Would a furry friend sitting under a colleague’s desk ease stress or cause distraction?

That’s just one of many questions employers have to consider when it comes to deciding whether to welcome pets to the workplace. Issues can range from the minor, like dogs knocking over coffee cups, to the serious, such as co-workers suffering from severe phobias of certain animals. But with 41 per cent of Canadian households home to at least one dog, making allowances for pets could be a popular benefit with employees.

At Amazon.com Inc. many dogs regularly “help out,” according its website. Employees were so fond of the inaugural office dog, Rufus, that the company named one of its corporate buildings in Seattle after him.

Read: A look at Mars’ pet-friendly workplace policies

GoDaddy Operating Co. has a chief companion officer in its executive suite: a puppy named Buddy the company adopted in 2015. Other pet-friendly policies include a pet therapy program at three of the company’s locations and an employee volunteer program to cover shifts at local animal shelters.

Apart from such efforts to make the office a friendlier place, spending time with pets has many potential health benefits. Pets can decrease blood pressure, cholesterol and triglyceride levels, according to the U.S. Centers for Disease Control and Prevention. It can also increase physical activity by encouraging employees to take breaks by walking or playing with pets.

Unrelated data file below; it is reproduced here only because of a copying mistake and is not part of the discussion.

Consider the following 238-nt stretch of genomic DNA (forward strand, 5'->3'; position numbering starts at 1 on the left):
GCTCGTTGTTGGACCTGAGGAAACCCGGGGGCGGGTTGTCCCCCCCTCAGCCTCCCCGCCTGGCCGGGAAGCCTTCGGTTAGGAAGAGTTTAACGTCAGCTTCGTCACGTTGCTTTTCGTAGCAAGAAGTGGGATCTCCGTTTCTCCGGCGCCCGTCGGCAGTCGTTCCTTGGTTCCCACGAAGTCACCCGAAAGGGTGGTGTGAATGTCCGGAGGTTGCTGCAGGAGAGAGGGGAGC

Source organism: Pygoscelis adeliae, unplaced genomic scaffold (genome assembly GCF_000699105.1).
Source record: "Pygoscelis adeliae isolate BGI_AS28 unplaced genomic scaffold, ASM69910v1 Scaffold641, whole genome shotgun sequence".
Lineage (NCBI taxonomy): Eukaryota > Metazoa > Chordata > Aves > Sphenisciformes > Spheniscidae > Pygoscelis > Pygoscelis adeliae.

The presence of pets can cause problems for some employees, however. Allergies, bacteria and viruses, trips and falls, bites, general phobia and cultural sensitives are all factors to consider, according to another study by the U.S. health protection agency.

Read: Employee benefits now include gourmet pet food

Apart from the health benefits, pet-friendly policies can be a huge practical help to owners. “You don’t have to feel guilty leaving your dog alone all day long or rush home to let the dog out or pay for dog walking services, which can be quite pricey. It’s great socialization for the dogs and a wonderful training opportunity,” says Olivia D’Orazio, a content marketing manager at Brainrider Inc., a Toronto marketing agency that allows employees to bring in their dogs. 

“It’s also helpful if you’re bringing a puppy home for the first time; you don’t have to worry about the pup developing separation anxiety or rushing home for mid-day feedings,” she says.

Given the various issues, do the benefits of a pet-friendly workplace outweigh the potential hassles? Have your say in our weekly poll.

Last week, Benefits Canada looked at a company that requires a core five-hour workday in the office but otherwise lets employees chose when and where to work. The online poll asked whether that was a realistic approach to workplace flexibility. The majority (79 per cent) of respondents said the policy strikes the right balance, while 21 per cent said it’s hard to do business when staff are working scattered hours and at different locations.

Read: B.C. company bests flexible working with five-hour workday

Copyright © 2021 Transcontinental Media G.P. Originally published on benefitscanada.com

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Bruce McGuffin:

Wwwwhat? Where do you draw the line? Parrots, goats, snakes, bear cubs, cute pandas?

Tuesday, September 12 at 2:03 pm |

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